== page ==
The length of the workweek for the average worker was steady at 34.4 hours for a third straight month.

You May Like

Karzai's Legacy: Missed Opportunities?

Afghanistan's president leaves behind a much different nation than the one he inherited, yet his legacy from 13 years in power is getting mixed reviews More

Video Secret Service Chief Under Fire for White House Security Breach

Julia Pierson faces tough questions from lawmakers after recent intrusion at White House, says: 'It is clear that our security plan was not executed properly' More

Frustrated, Liberian Students Want Ebola Fight Role

Thousands have volunteered to go to counties, rural villages to talk to people in their language about deadly virus More

Featured Videos

Your JavaScript is turned off or you have an old version of Adobe's Flash Player. Get the latest Flash player.
Malaysia Struggles to Stop People Joining Jihadi
X
Mahi Ramakrishnan
September 30, 2014 2:16 PM
Malaysian authorities say militant groups like the so-called "Islamic State" have used social media to entice at least three dozen Malaysian Muslims to fight in what they call "jihad" in Syria and Iraq. As Mahi Ramkrishnan reports from Kuala Lumpur, counterterrorism police are deeply worried about what could happen when these militants return home.
Video

Video Malaysia Struggles to Stop People Joining Jihad

Malaysian authorities say militant groups like the so-called "Islamic State" have used social media to entice at least three dozen Malaysian Muslims to fight in what they call "jihad" in Syria and Iraq. As Mahi Ramkrishnan reports from Kuala Lumpur, counterterrorism police are deeply worried about what could happen when these militants return home.
Video

Video Could US Have Done More to Stop Rise of Islamic State?

President Obama says airstrikes against Islamic State militants in Syria will likely continue for some time because, in his words, "there is a cancer that has grown for too long." So what if President Obama had acted sooner in Syria to arm more-moderate opponents of both the Islamic State and the Syrian government? VOA State Department Correspondent Scott Stearns reports from the United Nations.
Video

Video Treasure Hunters Seek 'Hidden Treasure' in Central Kenya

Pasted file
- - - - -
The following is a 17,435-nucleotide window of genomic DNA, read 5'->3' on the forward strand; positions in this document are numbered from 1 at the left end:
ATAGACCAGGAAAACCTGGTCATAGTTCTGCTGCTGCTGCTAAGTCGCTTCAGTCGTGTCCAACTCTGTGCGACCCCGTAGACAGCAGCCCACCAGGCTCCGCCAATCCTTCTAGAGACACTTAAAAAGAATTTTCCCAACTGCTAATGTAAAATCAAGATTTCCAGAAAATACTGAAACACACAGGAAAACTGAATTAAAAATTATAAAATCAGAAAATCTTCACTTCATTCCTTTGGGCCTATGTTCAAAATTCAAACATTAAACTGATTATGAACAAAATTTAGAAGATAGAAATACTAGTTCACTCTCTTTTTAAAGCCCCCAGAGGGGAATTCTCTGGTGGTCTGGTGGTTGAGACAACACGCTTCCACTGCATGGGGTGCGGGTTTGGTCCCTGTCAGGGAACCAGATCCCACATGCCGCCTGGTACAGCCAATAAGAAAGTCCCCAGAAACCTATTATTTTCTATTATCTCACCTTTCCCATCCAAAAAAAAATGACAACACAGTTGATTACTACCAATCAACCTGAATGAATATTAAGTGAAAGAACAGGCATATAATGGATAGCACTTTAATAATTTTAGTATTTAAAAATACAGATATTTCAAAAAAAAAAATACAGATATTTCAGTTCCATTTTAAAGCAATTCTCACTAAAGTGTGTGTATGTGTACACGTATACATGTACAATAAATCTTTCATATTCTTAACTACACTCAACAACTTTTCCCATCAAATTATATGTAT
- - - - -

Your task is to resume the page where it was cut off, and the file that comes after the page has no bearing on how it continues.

Could a cave in a small village in central Kenya be the site of buried treasure? A rumor of riches, left behind by colonialists, has some residents dreaming of wealth, while others see it as a dangerous hoax. VOA's Gabe Joselow has the story.
Video

Video Iran's Rouhani Skeptical on Syria Strikes

Iranian President Hassan Rouhani expressed skepticism Friday that U.S.-led airstrikes in Iraq and Syria could crush Islamic State militants. From New York, VOA’s Margaret Besheer reports the president was also hopeful that questions about Iran’s nuclear program could be resolved soon.
Video

Video US House Speaker: Congress Should Debate Authorization Against IS

As wave after wave of U.S. airstrikes target Islamic State militants, the speaker of the Republican-controlled House of Representatives says he would be willing to call Congress back into session to debate a formal, broad authorization for the use of military force. VOA’s Michael Bowman reports from Washington, where legislators left town 10 days ago for a seven-week recess.
Video

Video Ebola Patients Find No Treatment at Sierra Leone Holding Center

At a holding facility in Makeni, central Sierra Leone, dozens of sick people sit on the floor in an empty university building. They wait in filthy conditions. It's a 16-hour drive by ambulance to Kailahun Ebola treatment center. Adam Bailes was there and reports on what he says are some of the worst situations he has seen since the beginning of this Ebola outbreak. And he says it appears case numbers may already be far worse than authorities acknowledge.
Video

Video Identifying Bodies Found in Texas Border Region

Thousands of immigrants have died after crossing the border from Mexico into remote areas of the southwestern United States in recent years. Local officials in south Texas alone have found hundreds of unidentified bodies and buried them in mass graves in local cemeteries. Now an anthropologist and her students at Baylor University have been exhuming bodies and looking for clues to identify them. VOA’s Greg Flakus has more from Waco, Texas.
Video

Video Ebola Robs Liberians of Chance to Say Good-Bye to Loved Ones

In Liberia, where Ebola has killed more than 1,500 people, authorities have worked hard to convince people to allow specialized burial teams to take away dead bodies. But these safety measures, while necessary, make it hard for people to say good bye to their loved ones. VOA's Anne Look reports on the tragedy from Liberia.
Colonel Steve ‘Spiros’ Pisanos left Greece and came to the U.S. to learn to fly. He flew fighters for the Allies in World War II, narrowly escaping death multiple times.Colonel Steve ‘Spiros’ Pisanos left Greece and came to the U.S. to learn to fly. He flew fighters for the Allies in World War II, narrowly escaping death multiple times.

AppleAndroid

World Currencies

EUR
USD
0.7866
JPY
USD
109.25
GBP
USD
0.6139
CAD
USD
1.1120
INR
USD
61.428

Rates may not be current.